is to release a caught crappie back in the water hooked in the mouth with attached line and bobber (so you can see the bobber move across the water surface as it swims around). The crappie goes back to the others and you can continue to fish them as they change locations.

It's a pretty simple strategy. Often I wondered if it was considered illegal. In the past I've read over fishing regs in a few states and nothing is mentioned, so I'd have to conclude it's legal.

Cane Pole
01-25-2014, 11:51 AM
Definitely true! One of my fishin buds is a smoker and when fishing with him results go down. I think it's from the smoke/cigarette "taste" left on his hands then transferred to the baits that turns them off.

Maybe your friend ought change cig brand. My wife smokes and has no problem catching her share. I also agree with Disco about the tackle.

Hoosier Crappie
01-25-2014, 11:56 AM
You're probably right! LOL these IN crappies are too finicky.


Maybe your friend ought change cig brand. My wife smokes and has no problem catching her share. I also agree with Disco about the tackle.

skeetbum
01-25-2014, 06:54 PM
Gathered together and put to use, these and more are what I call my "bag of tricks". Time on the water and a good memory builds this bag to where you will produce SOMETHING every time you go. They may be small or the wrong species but you can stay busy. My number one rule is "when it stops being fun, it's time for the house". Enjoy yourself, pay attention and pass along what you already know and before long you'll be the one teaching us.

ehall
01-25-2014, 07:24 PM
#1- Once again another awesome thread started here on CDC. After ice out, I usually start out with a jig under a bobber because i love to cast to them up shallow. If they are aggressive and feeding it is usually evident after a short while. If this does not pan out I will throw on a twister tail, cast shallow and pull back to me, maintaining contact with the bottom seems key. Bonus walleye normally will be caught with this practice. This is on the lakes i fish in Illinois. Also i have a fishing buddy who smokes the entire time we fish and he absolutely throws me a beating on how quickly he catches fish! Never has been an issue, that i am aware of. I have to agree with the having fun, if you cant have fun on the water fishing, something needs to be changed!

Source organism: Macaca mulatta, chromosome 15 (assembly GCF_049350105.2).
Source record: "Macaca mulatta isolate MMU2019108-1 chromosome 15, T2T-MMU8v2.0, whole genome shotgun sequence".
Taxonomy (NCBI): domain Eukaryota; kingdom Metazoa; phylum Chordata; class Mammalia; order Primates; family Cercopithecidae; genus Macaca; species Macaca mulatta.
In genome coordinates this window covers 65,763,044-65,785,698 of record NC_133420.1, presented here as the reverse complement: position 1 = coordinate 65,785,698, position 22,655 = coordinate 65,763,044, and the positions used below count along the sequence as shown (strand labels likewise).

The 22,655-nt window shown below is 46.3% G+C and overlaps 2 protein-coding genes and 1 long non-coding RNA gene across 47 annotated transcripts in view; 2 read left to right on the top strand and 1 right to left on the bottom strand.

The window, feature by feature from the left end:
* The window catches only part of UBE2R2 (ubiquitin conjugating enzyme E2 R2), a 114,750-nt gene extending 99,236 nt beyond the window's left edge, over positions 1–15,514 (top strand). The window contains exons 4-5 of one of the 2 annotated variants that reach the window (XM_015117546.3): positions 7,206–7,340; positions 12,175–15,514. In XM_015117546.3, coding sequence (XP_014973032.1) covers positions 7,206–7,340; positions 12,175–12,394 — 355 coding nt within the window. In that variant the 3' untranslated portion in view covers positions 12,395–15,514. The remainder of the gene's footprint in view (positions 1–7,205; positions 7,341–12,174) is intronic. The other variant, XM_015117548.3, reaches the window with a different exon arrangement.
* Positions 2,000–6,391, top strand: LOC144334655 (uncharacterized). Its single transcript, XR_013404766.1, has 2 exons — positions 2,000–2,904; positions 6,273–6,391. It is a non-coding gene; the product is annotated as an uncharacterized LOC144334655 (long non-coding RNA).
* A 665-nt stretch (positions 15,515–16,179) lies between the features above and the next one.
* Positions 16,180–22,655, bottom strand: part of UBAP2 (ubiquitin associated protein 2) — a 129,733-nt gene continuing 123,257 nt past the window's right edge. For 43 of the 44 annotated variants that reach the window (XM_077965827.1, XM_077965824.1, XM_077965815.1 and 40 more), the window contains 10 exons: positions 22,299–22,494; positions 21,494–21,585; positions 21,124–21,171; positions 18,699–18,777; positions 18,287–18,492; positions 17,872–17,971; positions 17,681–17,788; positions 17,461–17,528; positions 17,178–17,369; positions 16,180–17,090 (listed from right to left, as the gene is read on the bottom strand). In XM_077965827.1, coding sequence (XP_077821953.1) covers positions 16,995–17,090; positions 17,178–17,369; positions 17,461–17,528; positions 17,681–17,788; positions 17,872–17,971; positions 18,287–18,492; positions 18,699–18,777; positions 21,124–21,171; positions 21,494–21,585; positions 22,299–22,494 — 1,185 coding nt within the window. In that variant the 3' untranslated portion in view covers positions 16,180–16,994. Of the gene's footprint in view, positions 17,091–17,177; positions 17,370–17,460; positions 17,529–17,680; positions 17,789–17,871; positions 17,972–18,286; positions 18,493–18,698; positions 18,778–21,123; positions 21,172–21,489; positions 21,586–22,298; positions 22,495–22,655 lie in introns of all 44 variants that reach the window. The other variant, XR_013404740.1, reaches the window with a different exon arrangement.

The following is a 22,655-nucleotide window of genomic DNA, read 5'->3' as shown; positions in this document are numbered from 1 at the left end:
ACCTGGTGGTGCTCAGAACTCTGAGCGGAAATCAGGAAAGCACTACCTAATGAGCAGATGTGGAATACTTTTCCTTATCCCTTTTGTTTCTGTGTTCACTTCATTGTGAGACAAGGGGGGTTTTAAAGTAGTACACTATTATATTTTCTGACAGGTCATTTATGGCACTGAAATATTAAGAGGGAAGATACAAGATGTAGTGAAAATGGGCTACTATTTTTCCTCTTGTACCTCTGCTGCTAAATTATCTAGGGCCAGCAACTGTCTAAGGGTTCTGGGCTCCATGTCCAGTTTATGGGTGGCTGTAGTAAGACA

Hoosier Crappie
01-25-2014, 08:10 PM
Gathered together and put to use, these and more are what I call my "bag of tricks". Time on the water and a good memory builds this bag to where you will produce SOMETHING every time you go. They may be small or the wrong species but you can stay busy. My number one rule is "when it stops being fun, it's time for the house". Enjoy yourself, pay attention and pass along what you already know and before long you'll be the one teaching us.

I really like your philosophical strategy. I think most of us share your same beliefs. What I wanted by beginning this thread are more of the "physical" tactics, tips, etc. (nuts & bolts- the mechanics) to employ to increase success that each of us as anglers can use whether we're on the bank, boat, or wherever. Each situation has its own considerations, and that's why I feel this thread is important as it will give possible strategies to try.

In other words, not looking for "you catch more fish when your line is wet vs. out of the water", "learn from your mistakes", etc. To me these are like what a soothsayer might say or a self-help book. Although these are important mindsets to have.

Appreciate all the contributions to our thread!

Hoosier Crappie
01-25-2014, 08:26 PM
Horizontal cover is better than vertical cover, as it provides more shade over a greater expanse of the same depth of water.
Shade is a key factor in finding "where" Crappie are likely to be.
Shade can be from the interruption of light by a solid obstacle, or simply the depth at which light penetration has stopped.

... cp :kewl

CP,

You've been a CDC mainstay for years. When I first began reading the posts over a decade ago, you have so much to share.